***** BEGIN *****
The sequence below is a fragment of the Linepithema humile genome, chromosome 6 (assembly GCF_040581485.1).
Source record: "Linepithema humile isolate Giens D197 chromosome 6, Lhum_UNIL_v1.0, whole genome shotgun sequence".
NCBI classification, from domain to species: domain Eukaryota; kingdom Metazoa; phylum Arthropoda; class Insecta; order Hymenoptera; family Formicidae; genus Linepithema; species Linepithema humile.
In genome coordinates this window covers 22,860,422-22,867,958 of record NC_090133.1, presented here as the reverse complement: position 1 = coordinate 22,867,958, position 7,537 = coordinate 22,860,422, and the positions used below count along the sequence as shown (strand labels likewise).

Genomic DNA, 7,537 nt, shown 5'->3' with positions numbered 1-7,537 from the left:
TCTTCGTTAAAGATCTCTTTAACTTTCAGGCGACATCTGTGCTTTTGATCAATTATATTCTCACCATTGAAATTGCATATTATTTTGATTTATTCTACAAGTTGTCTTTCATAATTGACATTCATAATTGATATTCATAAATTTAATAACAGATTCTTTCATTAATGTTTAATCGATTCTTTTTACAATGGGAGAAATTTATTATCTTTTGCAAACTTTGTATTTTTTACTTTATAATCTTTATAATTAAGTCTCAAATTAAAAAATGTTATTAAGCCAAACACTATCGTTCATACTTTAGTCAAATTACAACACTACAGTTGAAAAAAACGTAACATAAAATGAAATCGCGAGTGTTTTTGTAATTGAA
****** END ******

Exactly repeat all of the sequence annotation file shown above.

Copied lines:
The sequence below is a fragment of the Linepithema humile genome, chromosome 6 (assembly GCF_040581485.1).
Source record: "Linepithema humile isolate Giens D197 chromosome 6, Lhum_UNIL_v1.0, whole genome shotgun sequence".
NCBI classification, from domain to species: domain Eukaryota; kingdom Metazoa; phylum Arthropoda; class Insecta; order Hymenoptera; family Formicidae; genus Linepithema; species Linepithema humile.
In genome coordinates this window covers 22,860,422-22,867,958 of record NC_090133.1, presented here as the reverse complement: position 1 = coordinate 22,867,958, position 7,537 = coordinate 22,860,422, and the positions used below count along the sequence as shown (strand labels likewise).

Genomic DNA, 7,537 nt, shown 5'->3' with positions numbered 1-7,537 from the left:
TCTTCGTTAAAGATCTCTTTAACTTTCAGGCGACATCTGTGCTTTTGATCAATTATATTCTCACCATTGAAATTGCATATTATTTTGATTTATTCTACAAGTTGTCTTTCATAATTGACATTCATAATTGATATTCATAAATTTAATAACAGATTCTTTCATTAATGTTTAATCGATTCTTTTTACAATGGGAGAAATTTATTATCTTTTGCAAACTTTGTATTTTTTACTTTATAATCTTTATAATTAAGTCTCAAATTAAAAAATGTTATTAAGCCAAACACTATCGTTCATACTTTAGTCAAATTACAACACTACAGTTGAAAAAAACGTAACATAAAATGAAATCGCGAGTGTTTTTGTAATTGAA